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Commercial Real Estate

Shuwa Decides to Sell Its Properties Individually

Office buildings: Retreat in capital markets and disappointing bids for its portfolio prompt change.

October 27, 1998|BRAD BERTON | SPECIAL TO THE TIMES

After reviewing apparently disappointing bids for its 8.5-million-square-foot portfolio of office buildings, Los Angeles-based Shuwa Investments Corp. has bowed to the real estate capital markets' recent retreat and decided instead to sell individual buildings or small groups of properties.

Prominent towers in the strong office markets of Century City and Glendale are likely to be among those offered first, according to sources familiar with Shuwa's recently revised sale plans. Shuwa's struggling properties in soft markets such as Arco Plaza and Chase Plaza in downtown Los Angeles will presumably take longer to sell.

Notoriously publicity-shy Shuwa, affiliated with Tokyo's Kobayashi family-controlled Shuwa Corp., acquired its huge roster of U.S. office buildings when real estate values were at historic peaks in the 1980s. Its acquisitions included high-profile towers in downtown L.A., Century City and Glendale; several buildings in Orange County, including the Taco Bell Corp. headquarters in Irvine; and large high-rises in San Francisco, Boston, Philadelphia, Chicago and New York.

Values generally plunged with the subsequent recession, but stormed back dramatically over the last two or three years--particularly as Wall Street poured capital into publicly traded property owner-operators such as real estate investment trusts, as well as into mortgage-backed securities. Many owners took advantage of the aggressive capital environment and sold to property-hungry REITs and other buyers.

Shuwa recently sold at least one of its larger holdings--a San Francisco office tower--and engaged brokers to pursue sales of others. But Shuwa may have missed the window of opportunity to sell its entire portfolio at once.

Commercial property sales prices have plunged in recent months as Wall Street dramatically cut back the flow of equity capital into REITs. And more recently, concerns about foreign financial markets have driven bond buyers toward the safety of U.S. Treasury issues--in turn driving up interest rates of the mortgage-backed securities that had financed so many property purchases.

Shuwa is said to have been seeking some $2 billion for the entire portfolio. But knowledgeable sources indicated that the top bids from half a dozen prominent real estate investors were below $1.5 billion. Representatives of Eastdil Realty, which was engaged to handle the portfolio sale for Shuwa, declined comment.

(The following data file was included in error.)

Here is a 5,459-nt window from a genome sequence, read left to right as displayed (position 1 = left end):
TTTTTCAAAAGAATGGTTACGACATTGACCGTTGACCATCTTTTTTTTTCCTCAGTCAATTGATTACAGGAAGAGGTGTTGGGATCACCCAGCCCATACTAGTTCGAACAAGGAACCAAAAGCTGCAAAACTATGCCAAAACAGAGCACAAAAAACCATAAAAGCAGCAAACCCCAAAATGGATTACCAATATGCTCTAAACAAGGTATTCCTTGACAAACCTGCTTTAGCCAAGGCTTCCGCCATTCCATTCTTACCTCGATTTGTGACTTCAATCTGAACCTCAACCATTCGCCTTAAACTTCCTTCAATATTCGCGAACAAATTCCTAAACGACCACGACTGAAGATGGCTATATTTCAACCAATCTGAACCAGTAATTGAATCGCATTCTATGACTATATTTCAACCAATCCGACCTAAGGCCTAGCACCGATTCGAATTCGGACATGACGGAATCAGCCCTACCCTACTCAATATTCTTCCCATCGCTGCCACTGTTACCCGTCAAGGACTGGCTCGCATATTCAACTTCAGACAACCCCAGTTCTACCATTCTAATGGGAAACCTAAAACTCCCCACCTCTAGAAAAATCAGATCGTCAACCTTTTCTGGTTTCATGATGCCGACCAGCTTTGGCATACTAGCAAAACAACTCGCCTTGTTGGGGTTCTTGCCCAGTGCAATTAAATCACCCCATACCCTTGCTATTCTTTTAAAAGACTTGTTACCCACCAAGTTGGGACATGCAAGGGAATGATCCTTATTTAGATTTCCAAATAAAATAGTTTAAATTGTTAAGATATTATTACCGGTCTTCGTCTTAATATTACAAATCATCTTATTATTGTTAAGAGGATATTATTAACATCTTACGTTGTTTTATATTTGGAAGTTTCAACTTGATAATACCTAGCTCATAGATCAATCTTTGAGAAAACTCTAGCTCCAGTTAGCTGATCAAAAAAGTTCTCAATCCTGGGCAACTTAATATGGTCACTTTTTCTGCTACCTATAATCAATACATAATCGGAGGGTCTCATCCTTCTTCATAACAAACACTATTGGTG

Although the buildings apparently won't sell as a group, sales of some individual properties would nevertheless represent substantial investments. Eastdil is said to be marketing the 28- and 20-story towers at 1900 and 1901 Avenue of the Stars in Century City. Cushman & Wakefield, which had been engaged to sell the 16-story towers at 505 N. Brand Blvd. in Glendale, is once again seeking a buyer for that property. Cushman & Wakefield declined to comment.

Veteran local commercial real estate broker Bob Safai said Shuwa should do much better in the current market by selling its portfolio through so-called one-off transactions because the list of potential buyers is greatly expanded under that strategy.

Although investment banks and well-heeled real estate investment specialists had been top bidders for the entire Shuwa portfolio, "lots of pension funds will step up and play the game in given markets" for individual properties, Safai continued. "Downtown, Century City and Glendale each have a different set of prospective buyers," he added.

Safai estimated that certain bidders would offer $200 per square foot or more for the Century City and Glendale properties, which he described as "difficult to replace" amid the Southland's generally restrictive development regulations.

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Orange County Properties

Shuwa Corp. has put six properties in Orange County up for sale, including Taco Bell Corp.'s headquarters in Irvine. The sites:

* Taco Bell headquarters. 17901 Von Karman Ave., Irvine. 12 stories. 264,919 square feet. 100% leased. Irvine Business Complex.

* 19000 MacArthur Blvd., MacArthur Plaza, Newport Beach. Nine stories. 150,643 square feet. 70% leased. Major tenant: Salomon Smith Barney.

* Downey Savings & Loan, 3200 Bristol St., Costa Mesa. 8 stories. 120,405 square feet, 82% leased.

* 9501 Jeronimo Road,, Irvine. One story. 69,366 square feet, 100% leased. Irvine Spectrum.

* 17771 Cowan, Irvine. Two stories. 62,581 square feet, 46% leased. Irvine Business Complex.

* 17601 Fitch, Irvine. Two stories. 42,663 square feet. 100% leased. Irvine Business Complex.

SOURCE: Eastdil Realty

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